“Yes, M’am.” Patiently accommodating, he explains; “I just want to make sure you realize it will basically be tomatoes then, with a little bit of vinegar, salt and pepper.”

Yes, yes, fine,” Tasia agrees. “Wait, no oil, right?”

“That’s a given. M’am.” he says, head down.

I’m caught off guard. Only moments ago, we’d discussed chicks who want burgers but order leaves, ladies who ask for side dressing and use the whole portion anyway, women who only drink Skinny Girl cocktails…by the dozen.

Our waiter glances at me and I flush, instantly wanting to change my order. My medium rare New Yorker with sautéed garlic prawns now seems a tad excessive.

But, almost as instantly, I regret my brush with backpedalling.

I want the steak dammit, and the prawns. I don’t want to pay just as much for tomatoes with salt as I will for a real meal.  I do not want to be a fake bitch that drinks Skinny Girl. I mean, if I’m gonna drink Skinny Girl, I’m gonna mean it; a three cocktail cut-off, for sure.

“I’m good,” I tell him. I’ll live with whatever kind of fat I’ve ordered.”

“Yes, Miss. Excellent choice.”

“So, anyway,” Tasia starts the moment our server turns his back. “What have you been up to?” Her big, black-lined eyes tilt up and away from her Pellegrino, flickering over various parts of my being.

“Well, the shop keeps me…”

“Did you hear the waiter, by the way? I mean, he pretty much insulted me by complimenting you. Not cool.”

“I don’t think he…”

“He will not be getting a good tip from me,” she continues. “Not cool at all.”

I attempt to distract her; “You know, work, I’m consumed with trying to…”

“Oh my God. I forgot to tell you. Paul and Maxine? They split!” She almost looks happy announcing it and I feel a little sick.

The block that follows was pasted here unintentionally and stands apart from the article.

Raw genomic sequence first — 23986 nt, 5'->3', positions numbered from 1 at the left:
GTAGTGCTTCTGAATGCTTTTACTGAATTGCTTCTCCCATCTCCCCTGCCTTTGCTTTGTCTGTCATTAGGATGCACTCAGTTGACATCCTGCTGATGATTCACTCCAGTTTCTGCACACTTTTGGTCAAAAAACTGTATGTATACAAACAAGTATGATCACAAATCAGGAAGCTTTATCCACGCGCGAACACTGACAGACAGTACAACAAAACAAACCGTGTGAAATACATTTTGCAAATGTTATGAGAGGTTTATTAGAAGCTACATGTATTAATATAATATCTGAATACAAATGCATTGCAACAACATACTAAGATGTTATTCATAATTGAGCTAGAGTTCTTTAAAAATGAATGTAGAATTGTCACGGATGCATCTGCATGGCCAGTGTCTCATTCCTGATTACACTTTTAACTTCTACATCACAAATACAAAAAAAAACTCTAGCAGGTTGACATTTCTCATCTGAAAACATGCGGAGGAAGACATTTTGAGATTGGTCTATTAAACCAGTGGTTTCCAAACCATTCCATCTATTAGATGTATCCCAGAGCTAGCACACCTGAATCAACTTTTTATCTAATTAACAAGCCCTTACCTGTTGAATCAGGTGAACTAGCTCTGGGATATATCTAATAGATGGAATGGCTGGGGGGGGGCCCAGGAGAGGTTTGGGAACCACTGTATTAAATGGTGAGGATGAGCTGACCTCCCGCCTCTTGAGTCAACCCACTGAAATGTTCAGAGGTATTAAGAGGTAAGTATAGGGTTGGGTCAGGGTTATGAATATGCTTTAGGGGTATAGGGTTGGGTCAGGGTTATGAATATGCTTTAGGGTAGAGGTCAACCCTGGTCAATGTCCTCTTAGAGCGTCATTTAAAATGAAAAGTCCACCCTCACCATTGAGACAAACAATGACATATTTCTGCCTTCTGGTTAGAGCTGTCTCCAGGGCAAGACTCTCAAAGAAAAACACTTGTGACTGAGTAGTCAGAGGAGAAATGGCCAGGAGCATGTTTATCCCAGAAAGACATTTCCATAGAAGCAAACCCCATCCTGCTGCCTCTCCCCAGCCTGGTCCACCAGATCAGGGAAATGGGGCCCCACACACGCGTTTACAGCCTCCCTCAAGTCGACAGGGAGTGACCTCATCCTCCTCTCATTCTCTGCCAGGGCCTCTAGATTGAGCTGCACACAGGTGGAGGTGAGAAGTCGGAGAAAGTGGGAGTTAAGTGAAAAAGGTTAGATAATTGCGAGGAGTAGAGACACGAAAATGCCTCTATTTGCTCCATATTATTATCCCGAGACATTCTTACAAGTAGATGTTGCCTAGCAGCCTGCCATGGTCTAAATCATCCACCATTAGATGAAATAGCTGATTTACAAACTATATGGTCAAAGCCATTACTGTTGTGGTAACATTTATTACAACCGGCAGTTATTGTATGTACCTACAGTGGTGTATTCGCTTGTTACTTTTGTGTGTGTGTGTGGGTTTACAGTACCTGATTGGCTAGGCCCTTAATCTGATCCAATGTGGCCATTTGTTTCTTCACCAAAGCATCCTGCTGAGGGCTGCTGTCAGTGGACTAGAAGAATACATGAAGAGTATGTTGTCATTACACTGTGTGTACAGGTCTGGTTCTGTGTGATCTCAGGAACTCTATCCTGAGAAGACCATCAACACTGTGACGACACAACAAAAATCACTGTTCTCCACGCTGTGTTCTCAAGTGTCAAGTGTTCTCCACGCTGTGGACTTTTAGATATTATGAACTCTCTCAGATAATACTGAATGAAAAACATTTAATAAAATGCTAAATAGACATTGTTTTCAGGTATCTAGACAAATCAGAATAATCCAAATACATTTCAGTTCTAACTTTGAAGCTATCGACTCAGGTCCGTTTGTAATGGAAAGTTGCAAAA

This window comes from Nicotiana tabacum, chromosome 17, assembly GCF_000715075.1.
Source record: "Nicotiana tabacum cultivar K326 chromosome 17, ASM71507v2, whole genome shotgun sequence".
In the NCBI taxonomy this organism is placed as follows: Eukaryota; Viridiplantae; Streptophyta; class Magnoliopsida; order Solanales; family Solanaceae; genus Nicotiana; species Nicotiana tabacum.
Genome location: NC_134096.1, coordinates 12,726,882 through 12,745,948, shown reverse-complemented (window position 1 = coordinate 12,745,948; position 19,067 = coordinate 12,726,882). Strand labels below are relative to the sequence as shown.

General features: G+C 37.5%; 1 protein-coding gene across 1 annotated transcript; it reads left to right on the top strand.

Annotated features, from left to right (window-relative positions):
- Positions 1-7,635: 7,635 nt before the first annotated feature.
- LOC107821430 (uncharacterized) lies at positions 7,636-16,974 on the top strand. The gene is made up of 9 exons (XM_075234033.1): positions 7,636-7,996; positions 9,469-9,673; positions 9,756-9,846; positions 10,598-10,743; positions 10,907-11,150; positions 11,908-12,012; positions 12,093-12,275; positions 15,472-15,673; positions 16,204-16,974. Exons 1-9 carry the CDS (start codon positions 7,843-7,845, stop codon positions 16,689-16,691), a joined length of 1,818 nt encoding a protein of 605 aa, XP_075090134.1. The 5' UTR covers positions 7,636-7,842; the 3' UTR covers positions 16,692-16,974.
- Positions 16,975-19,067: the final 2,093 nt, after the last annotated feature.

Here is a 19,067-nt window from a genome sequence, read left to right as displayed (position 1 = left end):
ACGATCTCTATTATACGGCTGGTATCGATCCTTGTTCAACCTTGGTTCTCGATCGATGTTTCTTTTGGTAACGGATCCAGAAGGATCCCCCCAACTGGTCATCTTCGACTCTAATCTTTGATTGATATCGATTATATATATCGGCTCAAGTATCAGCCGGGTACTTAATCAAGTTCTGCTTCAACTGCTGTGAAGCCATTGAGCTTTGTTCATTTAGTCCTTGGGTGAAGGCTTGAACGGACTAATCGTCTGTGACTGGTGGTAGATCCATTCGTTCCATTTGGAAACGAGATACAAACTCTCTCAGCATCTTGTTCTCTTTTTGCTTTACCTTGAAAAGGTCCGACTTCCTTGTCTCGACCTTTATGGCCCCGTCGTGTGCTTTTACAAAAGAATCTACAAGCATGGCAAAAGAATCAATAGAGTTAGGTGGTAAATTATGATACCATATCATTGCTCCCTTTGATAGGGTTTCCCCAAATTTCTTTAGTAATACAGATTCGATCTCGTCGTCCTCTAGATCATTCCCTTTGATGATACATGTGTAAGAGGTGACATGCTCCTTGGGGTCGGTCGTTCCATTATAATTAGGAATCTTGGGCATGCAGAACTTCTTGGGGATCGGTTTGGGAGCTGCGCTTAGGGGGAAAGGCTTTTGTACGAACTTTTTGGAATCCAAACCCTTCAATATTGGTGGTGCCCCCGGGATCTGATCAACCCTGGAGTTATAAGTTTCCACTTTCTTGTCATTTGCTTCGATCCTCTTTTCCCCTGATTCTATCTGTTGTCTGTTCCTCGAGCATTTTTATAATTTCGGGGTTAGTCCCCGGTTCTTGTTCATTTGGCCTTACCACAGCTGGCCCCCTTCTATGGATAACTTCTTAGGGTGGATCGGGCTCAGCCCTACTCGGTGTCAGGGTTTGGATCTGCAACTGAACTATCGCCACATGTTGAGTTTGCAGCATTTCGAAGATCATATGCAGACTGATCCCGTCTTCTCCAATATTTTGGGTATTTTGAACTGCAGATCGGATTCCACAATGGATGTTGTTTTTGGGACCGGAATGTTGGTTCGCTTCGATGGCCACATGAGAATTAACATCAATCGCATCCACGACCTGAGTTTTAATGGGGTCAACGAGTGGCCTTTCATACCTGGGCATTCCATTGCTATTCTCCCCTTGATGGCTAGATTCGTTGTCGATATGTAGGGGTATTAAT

“Weren’t they, I mean, married for like, ever?”

“Yeah, crazy, huh?” She manages to sip her bubbling water and maintain a smug look at the same time.

“Don’t they have kids? How many kids do they have…?”

“Two, three? I don’t know, God. I’m just trying to tell you, they’re done. He found someone else…had it going for a while, like, a couple of years while. So typical.


The corners of her super pink mouth are frothy, cream soda foaming over the side of a cup and I focus on that, not wanting to say regretful things.

“Sad.” I mumble.

Our meals come. Well, my meal and her salted tomatoes.

“Do you have bread?” She questions the waiter.

“Of course, yes,” he replies. “But I thought…”

This is simply tomatoes. I need a little more substance.” Tasia looks to me, expecting empathy, but I shift my glance to the topiary tree behind her. I decide it looks like it’s growing out of the top of her head.

“Definitely,” he replies. “I’ll bring the bread right away.”

“Whole wheat. Light margarine.”

My food looks delicious and the steam rising up, infusing my pores is mouthwatering. The garlic, the butter, the meat…all divine.

Oh my, can you smell the grease? Insane, right?

What’s insane, I think to myself, is that you’re commenting while slathering even more margarine on top of that already thick layer.

“Maxine,” I interrupt. “Is she okay? Are they, you know, going to try counseling?”

“God, no. Are you crazy? He cheated on her, Em. You don’t recover from that.”
“Well, their history, the kids…anything’s…”

“Ugh! This vinegar is so bitter. How do they get away with this?” She moves her plate to the middle of the table and takes out her phone.

I think back to high school and lunches with Tasia. We haven’t seen each other in years, but not a lot has changed.

“Save me a seat!” she’d shout down the hall the period before lunch, already knowing I would. Just like she knew I’d give her money when she forgot her wallet, like she knew I’d rush to my locker, throw in my books and fight the desire to organize them to save a few seconds, like she knew I’d hurry to the dining hall to snag two stools side by side.

Like she knew I’d wait.

I’d wait while she chatted to Mel and Sean, wait while she flirted with Mr.Polson and wait while she butted the line to get her lunch ahead of mine, fanning the tenner I’d lent her earlier in Troy Danning’s face while she fiddled and fluttered.